Notes to Editors:

About Visa Europe

In Europe, there are over 390 million Visa debit, credit and commercial cards. In the 12 months ending December 2009 those cards were used to make purchases and cash withdrawals to the value of €1.4 trillion. 11.2% of consumer spending at point of sale in Europe is with a Visa card.

Visa Europe is owned and operated by more than 4,000 European member banks and was incorporated in July 2004. In October 2007, Visa Europe became independent of the new global Visa Inc., with an exclusive, irrevocable and perpetual licence in Europe. As a dedicated European payment system it is able to respond quickly to the specific market needs of European banks and their customers - cardholders and retailers - and to meet the European Commission’s objective to create a true internal market for payments.

Visa enjoys unsurpassed acceptance around the world. In addition, Visa/PLUS is one of the world’s largest global ATM networks, offering cash access in local currency in over 200 countries.

For more information, visit


Principles Visa Europe considers must be addressed in any cost of cash study by the European Commission

The methodology should:

  1. Seek to measure the costs that merchants would incur if they used cash to handle the same transactions that are typical of cards.
  2. Do not estimate the costs of cash for merchants who do not use cards.
  3. Seek to measure the costs that merchants incur in using cash to handle the average Visa Europe cross-border transaction.
  4. Obtain information from merchants in a representative sample of European countries, including those which collectively account for the majority of Visa cross-border card use.
  5. Focus on merchants from industries or sectors that handle a lot of cross-border card transactions. Assign greater weight to data from merchants in those industries or sectors that represent a larger proportion of total cross-border card transactions.
  6. Measure the amount of time that it takes to process a cash transaction of the same value as the average Visa Europe card transaction within each country.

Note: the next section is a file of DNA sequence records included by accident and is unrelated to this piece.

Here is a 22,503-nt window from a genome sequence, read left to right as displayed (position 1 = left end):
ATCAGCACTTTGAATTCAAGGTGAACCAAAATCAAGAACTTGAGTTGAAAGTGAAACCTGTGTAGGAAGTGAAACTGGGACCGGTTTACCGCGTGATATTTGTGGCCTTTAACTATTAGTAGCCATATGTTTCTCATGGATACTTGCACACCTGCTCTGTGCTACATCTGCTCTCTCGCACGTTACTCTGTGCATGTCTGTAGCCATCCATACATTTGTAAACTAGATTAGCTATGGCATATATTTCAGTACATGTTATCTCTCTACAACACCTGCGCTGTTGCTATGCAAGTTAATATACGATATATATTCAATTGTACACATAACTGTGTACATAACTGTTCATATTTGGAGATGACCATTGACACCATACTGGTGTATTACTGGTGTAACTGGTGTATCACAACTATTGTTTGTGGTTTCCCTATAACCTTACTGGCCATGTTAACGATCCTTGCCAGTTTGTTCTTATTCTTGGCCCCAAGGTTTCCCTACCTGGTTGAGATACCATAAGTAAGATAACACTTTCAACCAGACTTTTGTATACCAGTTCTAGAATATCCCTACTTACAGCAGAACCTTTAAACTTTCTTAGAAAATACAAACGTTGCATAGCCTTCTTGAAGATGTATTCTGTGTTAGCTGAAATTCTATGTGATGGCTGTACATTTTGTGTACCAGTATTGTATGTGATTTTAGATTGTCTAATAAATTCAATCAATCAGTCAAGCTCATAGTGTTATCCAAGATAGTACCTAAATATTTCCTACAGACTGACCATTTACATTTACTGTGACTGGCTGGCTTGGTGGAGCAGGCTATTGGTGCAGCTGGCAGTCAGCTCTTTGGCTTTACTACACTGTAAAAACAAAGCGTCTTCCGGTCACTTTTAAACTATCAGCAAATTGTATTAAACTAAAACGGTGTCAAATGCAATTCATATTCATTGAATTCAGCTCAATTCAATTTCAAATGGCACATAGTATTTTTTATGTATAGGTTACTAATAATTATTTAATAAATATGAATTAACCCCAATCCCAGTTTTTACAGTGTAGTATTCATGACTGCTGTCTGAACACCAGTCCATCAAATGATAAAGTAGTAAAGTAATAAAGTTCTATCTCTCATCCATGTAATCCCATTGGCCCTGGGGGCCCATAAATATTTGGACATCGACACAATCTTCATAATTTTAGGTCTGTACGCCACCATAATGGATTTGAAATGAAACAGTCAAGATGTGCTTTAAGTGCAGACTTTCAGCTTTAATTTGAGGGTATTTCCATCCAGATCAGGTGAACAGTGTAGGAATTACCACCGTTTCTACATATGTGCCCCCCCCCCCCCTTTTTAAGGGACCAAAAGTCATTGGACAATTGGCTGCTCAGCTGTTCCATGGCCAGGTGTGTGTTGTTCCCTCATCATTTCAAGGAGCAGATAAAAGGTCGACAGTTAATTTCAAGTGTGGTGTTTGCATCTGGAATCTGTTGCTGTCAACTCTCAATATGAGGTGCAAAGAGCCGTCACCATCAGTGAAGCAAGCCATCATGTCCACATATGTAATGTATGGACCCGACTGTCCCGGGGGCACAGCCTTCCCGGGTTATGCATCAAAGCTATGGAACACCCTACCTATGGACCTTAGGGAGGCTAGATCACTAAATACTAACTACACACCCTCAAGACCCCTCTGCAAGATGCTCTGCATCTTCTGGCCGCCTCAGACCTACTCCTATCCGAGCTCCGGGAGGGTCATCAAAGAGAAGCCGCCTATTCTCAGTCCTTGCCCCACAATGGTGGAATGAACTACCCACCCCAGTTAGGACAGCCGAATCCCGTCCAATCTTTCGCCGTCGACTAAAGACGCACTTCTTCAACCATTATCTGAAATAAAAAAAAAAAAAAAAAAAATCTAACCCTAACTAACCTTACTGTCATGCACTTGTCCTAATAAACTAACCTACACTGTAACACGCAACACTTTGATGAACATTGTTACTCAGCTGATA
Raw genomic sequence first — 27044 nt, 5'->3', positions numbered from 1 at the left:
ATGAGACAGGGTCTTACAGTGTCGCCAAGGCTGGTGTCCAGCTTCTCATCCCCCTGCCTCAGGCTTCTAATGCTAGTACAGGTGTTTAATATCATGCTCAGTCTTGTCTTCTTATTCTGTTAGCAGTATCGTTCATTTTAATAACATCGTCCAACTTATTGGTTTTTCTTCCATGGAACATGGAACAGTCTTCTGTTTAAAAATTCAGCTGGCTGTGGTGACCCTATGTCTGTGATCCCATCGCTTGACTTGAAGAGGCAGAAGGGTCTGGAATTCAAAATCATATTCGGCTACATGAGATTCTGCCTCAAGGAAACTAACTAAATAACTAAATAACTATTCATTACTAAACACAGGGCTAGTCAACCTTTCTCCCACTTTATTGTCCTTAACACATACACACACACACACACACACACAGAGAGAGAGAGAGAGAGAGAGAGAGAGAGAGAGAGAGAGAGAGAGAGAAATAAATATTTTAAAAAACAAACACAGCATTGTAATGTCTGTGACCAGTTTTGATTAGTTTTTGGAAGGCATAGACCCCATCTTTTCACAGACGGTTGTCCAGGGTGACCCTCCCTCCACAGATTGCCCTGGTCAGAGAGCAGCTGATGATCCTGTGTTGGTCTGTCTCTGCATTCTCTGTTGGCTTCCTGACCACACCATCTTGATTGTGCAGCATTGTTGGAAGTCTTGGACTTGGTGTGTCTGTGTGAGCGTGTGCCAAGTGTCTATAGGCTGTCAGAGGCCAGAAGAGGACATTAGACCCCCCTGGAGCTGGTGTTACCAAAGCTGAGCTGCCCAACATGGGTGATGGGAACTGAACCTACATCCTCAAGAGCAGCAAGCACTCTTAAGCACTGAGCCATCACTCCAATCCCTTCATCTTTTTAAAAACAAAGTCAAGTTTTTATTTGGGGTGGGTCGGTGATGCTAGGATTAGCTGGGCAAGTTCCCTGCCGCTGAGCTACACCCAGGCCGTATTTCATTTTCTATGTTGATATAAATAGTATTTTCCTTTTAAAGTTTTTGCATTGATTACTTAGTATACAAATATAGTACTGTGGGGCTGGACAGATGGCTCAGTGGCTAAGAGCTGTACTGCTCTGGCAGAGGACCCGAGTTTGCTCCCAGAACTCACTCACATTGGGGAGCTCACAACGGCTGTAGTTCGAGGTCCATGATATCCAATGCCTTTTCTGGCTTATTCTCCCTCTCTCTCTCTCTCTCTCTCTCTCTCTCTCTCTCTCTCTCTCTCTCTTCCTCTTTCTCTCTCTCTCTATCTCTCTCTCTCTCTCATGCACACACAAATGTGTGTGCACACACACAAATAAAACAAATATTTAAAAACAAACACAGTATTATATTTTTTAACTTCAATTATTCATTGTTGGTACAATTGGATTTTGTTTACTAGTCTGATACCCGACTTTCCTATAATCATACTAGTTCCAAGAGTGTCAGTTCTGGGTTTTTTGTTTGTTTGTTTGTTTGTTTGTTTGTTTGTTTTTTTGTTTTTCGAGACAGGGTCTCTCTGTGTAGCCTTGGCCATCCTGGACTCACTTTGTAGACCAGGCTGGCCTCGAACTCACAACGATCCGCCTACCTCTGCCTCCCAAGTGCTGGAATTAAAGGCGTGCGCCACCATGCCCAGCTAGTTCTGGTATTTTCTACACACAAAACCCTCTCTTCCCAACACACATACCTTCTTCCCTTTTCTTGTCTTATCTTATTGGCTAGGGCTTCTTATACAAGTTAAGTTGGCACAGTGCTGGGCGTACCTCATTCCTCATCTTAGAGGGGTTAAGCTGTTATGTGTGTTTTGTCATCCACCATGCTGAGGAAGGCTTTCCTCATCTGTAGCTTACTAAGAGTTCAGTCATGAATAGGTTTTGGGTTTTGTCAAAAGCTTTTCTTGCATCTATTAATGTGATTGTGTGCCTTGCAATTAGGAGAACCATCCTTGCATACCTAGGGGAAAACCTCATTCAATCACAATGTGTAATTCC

7. Measurements of transaction time should exclude any portion of the time dedicated to productive activities such as packing goods, or marketing other goods or services.
  8. Estimate merchant costs through a series of questionnaires or interviews that solicit information concerning the resources, including staff time, that merchants dedicate to processing payments by cash and card. The methodology should not rely on merchants to report estimates of their own costs.
  9. Derive independent estimates of the costs to merchants of the resources identified. Examples include average wages, and the costs of relevant payment processing equipment.
  10. Estimate the relationship between merchant costs and transaction size.
  11. Do not disclose to merchants the intended use of the results to calculate interchange fees, and do not reveal the identities of the interested parties: the European Commission and Visa Europe.
  12. Estimate the fees that merchants pay banks for handling cash.
  13. Estimate a reasonable and competitive margin for acquirer services, based on information from the countries in Europe that have the most competitive acquiring markets.
  14. Estimate separately the costs of using cash for card transactions where the cardholder is not present. The costs of using cash should be estimated for the provision of the same service quality as associated with cardholder-not-present card transactions.
  15. Compare charge-backs on card transactions to the costs that merchants incur refunding comparable cash transactions.
  16. Provide Visa Europe access to all data gathered for the purpose of estimating merchant indifference.
  17. Provide Visa Europe all calculations performed in deriving merchant indifference estimates from the data gathered.